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B.C. Hydro Site C dam project decision a political Sophie’s Choice for John Horgan

By Bill Tieleman, News, Views, and Attitude – 24 hours

Environmentalists have said they have concerns with British Columbia Hydro's Site C Dam project. The Town of Peace River could potentially see flooding in the winter because of increased ice jams along the Peace River, pictured on Thursday January 16, 2014. (LOGAN CLOW/PEACE RIVER RECORD-GAZETTE/Postmedia Network)

Environmentalists have said they have concerns with British Columbia Hydro's Site C Dam project. The Town of Peace River could potentially see flooding in the winter because of increased ice jams along the Peace River, pictured on Thursday January 16, 2014. (LOGAN CLOW/PEACE RIVER RECORD-GAZETTE/Postmedia Network)

"Sophie’s Choice: A choice where every alternative has significant negative consequences.”

- Wiktionary definition

Politics is always about making choices but what if you are faced with three choices and all of them are bad?

And billions of dollars will be spent – or wasted – and many of your supporters will be angry with you, no matter which choice you make.

That’s the uncomfortable position Premier John Horgan will be in after he receives a report Wednesday on whether to complete, scrap or pause construction on B.C. Hydro’s controversial Site C dam project on the Peace River.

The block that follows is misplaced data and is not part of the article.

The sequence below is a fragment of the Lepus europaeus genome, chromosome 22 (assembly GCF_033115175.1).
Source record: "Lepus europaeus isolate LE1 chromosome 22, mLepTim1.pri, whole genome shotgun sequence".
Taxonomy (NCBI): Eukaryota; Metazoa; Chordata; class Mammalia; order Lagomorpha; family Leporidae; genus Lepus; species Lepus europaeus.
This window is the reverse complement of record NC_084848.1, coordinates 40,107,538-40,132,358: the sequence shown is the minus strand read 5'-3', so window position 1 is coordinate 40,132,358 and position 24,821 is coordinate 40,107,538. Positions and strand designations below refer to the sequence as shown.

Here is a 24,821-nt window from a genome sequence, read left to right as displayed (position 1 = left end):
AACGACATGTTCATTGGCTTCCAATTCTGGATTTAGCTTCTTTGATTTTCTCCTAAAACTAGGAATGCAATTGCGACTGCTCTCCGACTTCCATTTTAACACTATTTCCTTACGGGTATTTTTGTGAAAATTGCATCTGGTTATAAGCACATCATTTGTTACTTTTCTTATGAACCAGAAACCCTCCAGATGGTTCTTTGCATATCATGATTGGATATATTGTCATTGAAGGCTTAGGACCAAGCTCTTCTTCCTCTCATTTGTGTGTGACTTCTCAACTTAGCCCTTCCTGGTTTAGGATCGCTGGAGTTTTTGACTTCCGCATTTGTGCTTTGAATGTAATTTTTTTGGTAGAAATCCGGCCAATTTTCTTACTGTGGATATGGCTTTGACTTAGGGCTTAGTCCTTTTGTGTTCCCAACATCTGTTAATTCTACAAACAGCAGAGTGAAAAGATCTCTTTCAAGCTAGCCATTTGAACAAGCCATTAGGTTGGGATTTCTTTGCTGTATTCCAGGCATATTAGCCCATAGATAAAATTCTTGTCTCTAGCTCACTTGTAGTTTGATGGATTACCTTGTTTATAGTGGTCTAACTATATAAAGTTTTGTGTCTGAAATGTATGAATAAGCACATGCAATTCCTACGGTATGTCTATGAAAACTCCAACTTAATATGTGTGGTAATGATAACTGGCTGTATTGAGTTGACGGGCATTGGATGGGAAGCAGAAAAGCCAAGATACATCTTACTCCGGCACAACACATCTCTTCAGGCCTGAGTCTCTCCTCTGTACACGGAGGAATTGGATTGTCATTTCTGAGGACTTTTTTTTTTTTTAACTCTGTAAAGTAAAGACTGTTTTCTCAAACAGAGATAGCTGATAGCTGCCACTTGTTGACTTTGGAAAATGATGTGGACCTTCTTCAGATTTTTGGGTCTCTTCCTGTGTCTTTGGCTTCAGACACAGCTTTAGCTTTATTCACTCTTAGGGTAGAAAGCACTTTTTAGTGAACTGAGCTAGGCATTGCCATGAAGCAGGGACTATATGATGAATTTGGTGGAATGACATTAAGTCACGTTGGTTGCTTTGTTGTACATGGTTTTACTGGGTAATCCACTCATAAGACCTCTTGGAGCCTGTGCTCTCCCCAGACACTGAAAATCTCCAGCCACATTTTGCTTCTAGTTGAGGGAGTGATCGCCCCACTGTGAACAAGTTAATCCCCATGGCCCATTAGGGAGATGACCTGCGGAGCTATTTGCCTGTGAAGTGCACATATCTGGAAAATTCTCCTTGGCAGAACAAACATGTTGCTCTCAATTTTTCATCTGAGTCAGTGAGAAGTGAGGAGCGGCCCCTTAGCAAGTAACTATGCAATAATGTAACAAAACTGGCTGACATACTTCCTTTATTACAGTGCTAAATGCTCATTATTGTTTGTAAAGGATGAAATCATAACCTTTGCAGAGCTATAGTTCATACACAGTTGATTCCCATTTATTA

Site C will cost $8.8 billion or potentially much more – but cancelling it would cost about $3.3 billion – without producing a night light’s worth of electricity, says the independent B.C. Utilities Commission.

And energy alternatives for future needs would cost between $1.8 and $3.4 billion more.

The third choice? Pausing Site C to possibly restart construction in 2025 would cost $1.4 billion on top of existing “sunk costs” of $2 billion, says auditing firm Deloitte LLP.

Most importantly, every option means significantly increasing your B.C. Hydro electricity bills– potentially between 10.5% and 28%.

“Site C is a genuine and profound dilemma,” energy expert Jim Quail told 175 attendees at a politics and policy conference Friday held by Composite Public Affairs. “And don’t expect that the BCUC will give an easy answer.”

There are good arguments both for and against Site C.

Opponents say it’s way too expensive; the power isn’t needed; and alternatives like wind, solar and conservation are more cost effective, while 5,500 hectares of land, including agricultural areas, would be flooded.

But dam supporters say Site C will provide clean, green, renewable energy for over a century – power for 450,000 homes; with replacement of fossil fuels by clean energy, there’s no way B.C. won’t need that power; and Site C power is year-round reliable and can be stored – unlike solar and wind.

The B.C. NDP’s likely decision will be to hit the pause button, despite the costs, because B.C. Hydro’s recently released faulty cost estimates mean continuing the project without further review is simply too financially risky.

Whether Site C is a white knight or a white elephant will remain a question, one not likely answered until after the next provincial election.

Bill Tieleman is a former NDP strategist. Read his blog at billtieleman.blogspot.com. Twitter: @BillTieleman